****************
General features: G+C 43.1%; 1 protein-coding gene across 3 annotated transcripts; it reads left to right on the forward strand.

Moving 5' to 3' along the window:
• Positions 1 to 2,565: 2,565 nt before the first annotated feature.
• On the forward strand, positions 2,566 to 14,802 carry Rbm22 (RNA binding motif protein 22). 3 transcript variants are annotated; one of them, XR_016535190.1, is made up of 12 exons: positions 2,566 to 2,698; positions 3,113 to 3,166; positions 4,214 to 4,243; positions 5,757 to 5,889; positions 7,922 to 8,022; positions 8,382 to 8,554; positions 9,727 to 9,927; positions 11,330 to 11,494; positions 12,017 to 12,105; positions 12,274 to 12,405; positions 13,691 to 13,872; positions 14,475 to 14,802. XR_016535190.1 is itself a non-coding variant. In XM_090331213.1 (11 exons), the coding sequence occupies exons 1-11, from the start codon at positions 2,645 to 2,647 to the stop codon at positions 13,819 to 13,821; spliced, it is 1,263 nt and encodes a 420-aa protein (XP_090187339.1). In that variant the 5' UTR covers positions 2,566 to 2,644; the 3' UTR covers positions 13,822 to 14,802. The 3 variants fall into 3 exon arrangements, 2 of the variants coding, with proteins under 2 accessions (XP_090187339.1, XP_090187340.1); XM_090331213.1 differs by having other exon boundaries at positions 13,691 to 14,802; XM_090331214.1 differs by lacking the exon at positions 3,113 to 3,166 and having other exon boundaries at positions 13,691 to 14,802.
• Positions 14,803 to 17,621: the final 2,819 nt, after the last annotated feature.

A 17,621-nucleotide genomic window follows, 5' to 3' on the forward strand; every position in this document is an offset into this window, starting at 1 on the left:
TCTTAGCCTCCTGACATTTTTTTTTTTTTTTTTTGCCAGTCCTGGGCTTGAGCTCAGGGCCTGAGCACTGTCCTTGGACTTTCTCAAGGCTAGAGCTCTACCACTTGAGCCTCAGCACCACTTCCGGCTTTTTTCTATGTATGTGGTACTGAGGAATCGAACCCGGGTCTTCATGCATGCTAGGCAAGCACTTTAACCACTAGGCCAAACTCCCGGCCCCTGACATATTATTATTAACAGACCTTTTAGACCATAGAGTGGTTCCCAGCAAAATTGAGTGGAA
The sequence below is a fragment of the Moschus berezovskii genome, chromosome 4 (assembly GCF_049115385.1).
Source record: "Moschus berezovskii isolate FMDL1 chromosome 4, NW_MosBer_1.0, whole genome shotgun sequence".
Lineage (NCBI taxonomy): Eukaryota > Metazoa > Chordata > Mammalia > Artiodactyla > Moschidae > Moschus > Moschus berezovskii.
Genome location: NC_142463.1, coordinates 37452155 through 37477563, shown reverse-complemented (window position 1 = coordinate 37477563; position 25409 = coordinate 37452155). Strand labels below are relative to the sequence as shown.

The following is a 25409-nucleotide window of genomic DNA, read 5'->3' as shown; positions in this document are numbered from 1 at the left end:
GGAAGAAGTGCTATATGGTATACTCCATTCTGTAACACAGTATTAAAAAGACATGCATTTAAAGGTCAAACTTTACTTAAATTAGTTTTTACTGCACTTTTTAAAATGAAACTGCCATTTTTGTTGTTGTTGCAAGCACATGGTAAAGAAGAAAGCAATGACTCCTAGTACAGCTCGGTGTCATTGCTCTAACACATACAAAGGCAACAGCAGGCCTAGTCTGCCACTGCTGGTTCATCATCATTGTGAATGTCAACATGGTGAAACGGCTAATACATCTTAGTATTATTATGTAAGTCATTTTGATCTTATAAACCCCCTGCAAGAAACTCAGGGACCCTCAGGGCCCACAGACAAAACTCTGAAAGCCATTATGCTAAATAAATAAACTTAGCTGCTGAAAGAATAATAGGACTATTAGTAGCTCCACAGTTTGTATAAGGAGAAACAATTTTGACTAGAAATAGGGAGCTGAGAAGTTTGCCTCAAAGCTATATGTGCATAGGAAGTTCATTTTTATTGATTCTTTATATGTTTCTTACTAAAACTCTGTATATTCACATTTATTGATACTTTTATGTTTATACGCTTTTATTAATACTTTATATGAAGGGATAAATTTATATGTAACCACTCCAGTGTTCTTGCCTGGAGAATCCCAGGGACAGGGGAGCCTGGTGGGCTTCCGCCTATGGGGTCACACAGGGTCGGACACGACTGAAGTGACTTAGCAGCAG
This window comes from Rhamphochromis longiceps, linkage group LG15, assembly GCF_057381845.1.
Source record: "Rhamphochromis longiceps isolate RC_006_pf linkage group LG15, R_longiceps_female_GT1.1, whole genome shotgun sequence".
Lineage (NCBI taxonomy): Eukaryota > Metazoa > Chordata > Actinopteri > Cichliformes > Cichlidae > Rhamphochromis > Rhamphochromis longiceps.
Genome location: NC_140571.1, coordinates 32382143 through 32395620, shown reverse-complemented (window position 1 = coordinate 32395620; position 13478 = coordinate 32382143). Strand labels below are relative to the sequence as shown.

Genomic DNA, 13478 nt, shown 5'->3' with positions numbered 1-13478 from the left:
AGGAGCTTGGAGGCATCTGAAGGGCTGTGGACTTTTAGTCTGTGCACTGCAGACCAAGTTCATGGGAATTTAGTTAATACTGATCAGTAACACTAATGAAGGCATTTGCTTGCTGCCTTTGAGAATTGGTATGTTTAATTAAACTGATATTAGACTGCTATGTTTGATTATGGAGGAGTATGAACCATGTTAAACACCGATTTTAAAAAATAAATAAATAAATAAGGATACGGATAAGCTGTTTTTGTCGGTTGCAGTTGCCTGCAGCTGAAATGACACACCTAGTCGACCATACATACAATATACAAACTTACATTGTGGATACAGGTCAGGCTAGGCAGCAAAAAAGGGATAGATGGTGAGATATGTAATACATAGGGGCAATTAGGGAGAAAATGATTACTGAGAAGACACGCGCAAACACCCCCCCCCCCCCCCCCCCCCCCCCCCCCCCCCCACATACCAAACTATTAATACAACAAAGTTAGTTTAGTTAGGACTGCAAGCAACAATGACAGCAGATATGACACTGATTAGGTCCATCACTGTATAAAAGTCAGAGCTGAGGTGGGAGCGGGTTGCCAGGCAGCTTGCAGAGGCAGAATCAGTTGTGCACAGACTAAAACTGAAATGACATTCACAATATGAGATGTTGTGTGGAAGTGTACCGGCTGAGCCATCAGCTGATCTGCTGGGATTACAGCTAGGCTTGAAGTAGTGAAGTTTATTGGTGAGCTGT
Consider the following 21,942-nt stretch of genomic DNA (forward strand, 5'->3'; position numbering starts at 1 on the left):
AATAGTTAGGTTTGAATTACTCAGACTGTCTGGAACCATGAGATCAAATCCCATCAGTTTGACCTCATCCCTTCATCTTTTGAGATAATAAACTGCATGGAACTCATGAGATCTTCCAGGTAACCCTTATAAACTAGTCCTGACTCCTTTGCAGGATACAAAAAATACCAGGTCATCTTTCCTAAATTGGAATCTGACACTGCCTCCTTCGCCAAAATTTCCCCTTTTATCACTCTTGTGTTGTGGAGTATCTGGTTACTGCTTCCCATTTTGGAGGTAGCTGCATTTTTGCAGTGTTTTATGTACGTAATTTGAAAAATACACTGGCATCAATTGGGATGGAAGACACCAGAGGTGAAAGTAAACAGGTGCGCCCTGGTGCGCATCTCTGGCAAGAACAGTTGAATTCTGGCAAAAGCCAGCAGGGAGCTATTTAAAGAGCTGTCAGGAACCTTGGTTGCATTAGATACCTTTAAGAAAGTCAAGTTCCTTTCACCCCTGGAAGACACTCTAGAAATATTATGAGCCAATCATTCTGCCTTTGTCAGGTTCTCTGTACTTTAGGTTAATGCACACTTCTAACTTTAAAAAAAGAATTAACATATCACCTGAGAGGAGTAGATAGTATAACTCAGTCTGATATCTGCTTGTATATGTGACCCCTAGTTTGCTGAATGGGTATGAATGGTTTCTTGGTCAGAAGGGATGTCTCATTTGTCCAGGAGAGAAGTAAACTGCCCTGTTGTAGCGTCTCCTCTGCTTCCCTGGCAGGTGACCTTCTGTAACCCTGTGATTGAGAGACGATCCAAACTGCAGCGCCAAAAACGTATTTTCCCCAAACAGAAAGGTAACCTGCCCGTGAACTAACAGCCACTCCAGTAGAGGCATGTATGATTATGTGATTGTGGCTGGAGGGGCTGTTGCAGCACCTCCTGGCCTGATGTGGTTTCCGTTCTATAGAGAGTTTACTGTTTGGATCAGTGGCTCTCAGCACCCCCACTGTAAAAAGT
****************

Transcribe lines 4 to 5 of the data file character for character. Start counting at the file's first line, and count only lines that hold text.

• On the forward strand, positions 2,566 to 14,802 carry Rbm22 (RNA binding motif protein 22). 3 transcript variants are annotated; one of them, XR_016535190.1, is made up of 12 exons: positions 2,566 to 2,698; positions 3,113 to 3,166; positions 4,214 to 4,243; positions 5,757 to 5,889; positions 7,922 to 8,022; positions 8,382 to 8,554; positions 9,727 to 9,927; positions 11,330 to 11,494; positions 12,017 to 12,105; positions 12,274 to 12,405; positions 13,691 to 13,872; positions 14,475 to 14,802. XR_016535190.1 is itself a non-coding variant. In XM_090331213.1 (11 exons), the coding sequence occupies exons 1-11, from the start codon at positions 2,645 to 2,647 to the stop codon at positions 13,819 to 13,821; spliced, it is 1,263 nt and encodes a 420-aa protein (XP_090187339.1). In that variant the 5' UTR covers positions 2,566 to 2,644; the 3' UTR covers positions 13,822 to 14,802. The 3 variants fall into 3 exon arrangements, 2 of the variants coding, with proteins under 2 accessions (XP_090187339.1, XP_090187340.1); XM_090331213.1 differs by having other exon boundaries at positions 13,691 to 14,802; XM_090331214.1 differs by lacking the exon at positions 3,113 to 3,166 and having other exon boundaries at positions 13,691 to 14,802.
• Positions 14,803 to 17,621: the final 2,819 nt, after the last annotated feature.